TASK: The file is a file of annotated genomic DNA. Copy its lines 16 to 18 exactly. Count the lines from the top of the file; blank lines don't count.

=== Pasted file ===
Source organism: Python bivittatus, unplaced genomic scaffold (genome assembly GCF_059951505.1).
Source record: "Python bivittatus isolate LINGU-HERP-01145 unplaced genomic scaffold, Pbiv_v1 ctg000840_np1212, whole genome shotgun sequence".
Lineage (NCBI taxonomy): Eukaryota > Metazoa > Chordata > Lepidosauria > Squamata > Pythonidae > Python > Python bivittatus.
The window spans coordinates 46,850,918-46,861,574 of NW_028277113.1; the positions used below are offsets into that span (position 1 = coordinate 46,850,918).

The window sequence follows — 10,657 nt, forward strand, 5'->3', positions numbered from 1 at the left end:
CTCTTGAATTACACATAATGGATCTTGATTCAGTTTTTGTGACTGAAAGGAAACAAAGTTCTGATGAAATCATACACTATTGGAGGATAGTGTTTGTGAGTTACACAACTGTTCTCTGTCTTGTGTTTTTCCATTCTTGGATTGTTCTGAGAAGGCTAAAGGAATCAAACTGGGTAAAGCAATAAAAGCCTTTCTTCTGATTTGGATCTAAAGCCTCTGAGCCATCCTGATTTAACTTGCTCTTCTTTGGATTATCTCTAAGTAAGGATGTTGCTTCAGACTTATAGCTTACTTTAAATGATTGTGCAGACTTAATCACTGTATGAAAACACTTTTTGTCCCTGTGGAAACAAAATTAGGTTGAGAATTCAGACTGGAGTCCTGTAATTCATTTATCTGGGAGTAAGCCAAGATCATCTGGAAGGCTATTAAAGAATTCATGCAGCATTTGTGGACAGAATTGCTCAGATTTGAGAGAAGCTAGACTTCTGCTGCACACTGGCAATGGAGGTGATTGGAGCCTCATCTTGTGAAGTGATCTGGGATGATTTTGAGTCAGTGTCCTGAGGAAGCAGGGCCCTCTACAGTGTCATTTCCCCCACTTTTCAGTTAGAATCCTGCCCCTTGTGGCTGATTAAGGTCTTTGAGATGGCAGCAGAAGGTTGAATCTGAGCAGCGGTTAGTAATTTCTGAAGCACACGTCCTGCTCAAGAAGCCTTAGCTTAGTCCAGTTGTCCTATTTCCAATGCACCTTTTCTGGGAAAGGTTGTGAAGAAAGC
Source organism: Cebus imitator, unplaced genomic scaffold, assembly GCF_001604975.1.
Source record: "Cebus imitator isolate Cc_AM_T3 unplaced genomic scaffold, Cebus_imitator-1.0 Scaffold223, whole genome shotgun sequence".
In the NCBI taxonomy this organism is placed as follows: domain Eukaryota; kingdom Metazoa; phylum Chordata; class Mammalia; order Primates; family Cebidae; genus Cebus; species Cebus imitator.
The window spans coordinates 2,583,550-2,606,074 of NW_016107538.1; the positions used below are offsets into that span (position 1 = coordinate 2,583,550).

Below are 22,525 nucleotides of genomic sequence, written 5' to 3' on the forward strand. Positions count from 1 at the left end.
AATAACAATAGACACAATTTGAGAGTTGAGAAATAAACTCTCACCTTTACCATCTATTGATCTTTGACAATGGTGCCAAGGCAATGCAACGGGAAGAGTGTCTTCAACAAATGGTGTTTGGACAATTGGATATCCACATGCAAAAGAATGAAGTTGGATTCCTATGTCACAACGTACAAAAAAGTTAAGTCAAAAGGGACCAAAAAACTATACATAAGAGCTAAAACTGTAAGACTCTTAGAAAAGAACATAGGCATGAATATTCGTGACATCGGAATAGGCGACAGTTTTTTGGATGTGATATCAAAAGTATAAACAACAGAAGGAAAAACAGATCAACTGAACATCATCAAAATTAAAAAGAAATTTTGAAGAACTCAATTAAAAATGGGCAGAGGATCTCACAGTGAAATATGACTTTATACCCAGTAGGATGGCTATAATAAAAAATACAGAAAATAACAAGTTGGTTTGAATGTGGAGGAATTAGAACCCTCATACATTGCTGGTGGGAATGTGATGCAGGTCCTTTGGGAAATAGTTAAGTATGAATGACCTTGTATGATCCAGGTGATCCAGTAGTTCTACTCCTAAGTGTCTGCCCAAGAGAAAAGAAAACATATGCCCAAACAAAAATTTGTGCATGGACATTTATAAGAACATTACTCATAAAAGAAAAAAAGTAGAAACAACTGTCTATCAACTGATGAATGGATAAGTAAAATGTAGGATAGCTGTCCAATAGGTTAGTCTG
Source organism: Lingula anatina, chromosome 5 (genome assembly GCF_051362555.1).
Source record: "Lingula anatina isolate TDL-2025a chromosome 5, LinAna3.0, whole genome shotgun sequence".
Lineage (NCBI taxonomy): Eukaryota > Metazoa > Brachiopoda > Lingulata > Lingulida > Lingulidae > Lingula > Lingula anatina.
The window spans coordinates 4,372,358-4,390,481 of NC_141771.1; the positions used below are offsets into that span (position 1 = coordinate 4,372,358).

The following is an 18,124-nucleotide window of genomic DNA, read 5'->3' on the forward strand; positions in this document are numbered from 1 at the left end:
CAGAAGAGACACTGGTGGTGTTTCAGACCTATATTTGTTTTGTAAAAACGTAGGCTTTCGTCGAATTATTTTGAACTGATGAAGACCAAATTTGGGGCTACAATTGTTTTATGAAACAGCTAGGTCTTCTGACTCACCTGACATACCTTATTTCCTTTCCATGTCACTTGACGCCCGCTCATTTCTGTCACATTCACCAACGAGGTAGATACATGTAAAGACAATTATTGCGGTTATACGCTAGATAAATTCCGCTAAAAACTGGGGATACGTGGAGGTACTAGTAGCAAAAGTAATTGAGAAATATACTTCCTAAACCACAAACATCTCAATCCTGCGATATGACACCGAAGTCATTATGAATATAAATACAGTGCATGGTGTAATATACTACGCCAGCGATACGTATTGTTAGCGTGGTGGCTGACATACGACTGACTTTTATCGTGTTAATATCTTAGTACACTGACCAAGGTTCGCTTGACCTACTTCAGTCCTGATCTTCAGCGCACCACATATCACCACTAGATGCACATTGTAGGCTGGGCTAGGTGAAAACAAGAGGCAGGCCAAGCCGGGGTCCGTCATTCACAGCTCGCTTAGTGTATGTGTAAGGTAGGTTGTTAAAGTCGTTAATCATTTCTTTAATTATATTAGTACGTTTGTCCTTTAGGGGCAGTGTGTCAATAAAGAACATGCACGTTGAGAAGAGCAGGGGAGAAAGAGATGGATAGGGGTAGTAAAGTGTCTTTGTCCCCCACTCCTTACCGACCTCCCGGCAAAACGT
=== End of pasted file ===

The window spans coordinates 4,372,358-4,390,481 of NC_141771.1; the positions used below are offsets into that span (position 1 = coordinate 4,372,358).

The following is an 18,124-nucleotide window of genomic DNA, read 5'->3' on the forward strand; positions in this document are numbered from 1 at the left end:
CAGAAGAGACACTGGTGGTGTTTCAGACCTATATTTGTTTTGTAAAAACGTAGGCTTTCGTCGAATTATTTTGAACTGATGAAGACCAAATTTGGGGCTACAATTGTTTTATGAAACAGCTAGGTCTTCTGACTCACCTGACATACCTTATTTCCTTTCCATGTCACTTGACGCCCGCTCATTTCTGTCACATTCACCAACGAGGTAGATACATGTAAAGACAATTATTGCGGTTATACGCTAGATAAATTCCGCTAAAAACTGGGGATACGTGGAGGTACTAGTAGCAAAAGTAATTGAGAAATATACTTCCTAAACCACAAACATCTCAATCCTGCGATATGACACCGAAGTCATTATGAATATAAATACAGTGCATGGTGTAATATACTACGCCAGCGATACGTATTGTTAGCGTGGTGGCTGACATACGACTGACTTTTATCGTGTTAATATCTTAGTACACTGACCAAGGTTCGCTTGACCTACTTCAGTCCTGATCTTCAGCGCACCACATATCACCACTAGATGCACATTGTAGGCTGGGCTAGGTGAAAACAAGAGGCAGGCCAAGCCGGGGTCCGTCATTCACAGCTCGCTTAGTGTATGTGTAAGGTAGGTTGTTAAAGTCGTTAATCATTTCTTTAATTATATTAGTACGTTTGTCCTTTAGGGGCAGTGTGTCAATAAAGAACATGCACGTTGAGAAGAGCAGGGGAGAAAGAGATGGATAGGGGTAGTAAAGTGTCTTTGTCCCCCACTCCTTACCGACCTCCCGGCAAAACGT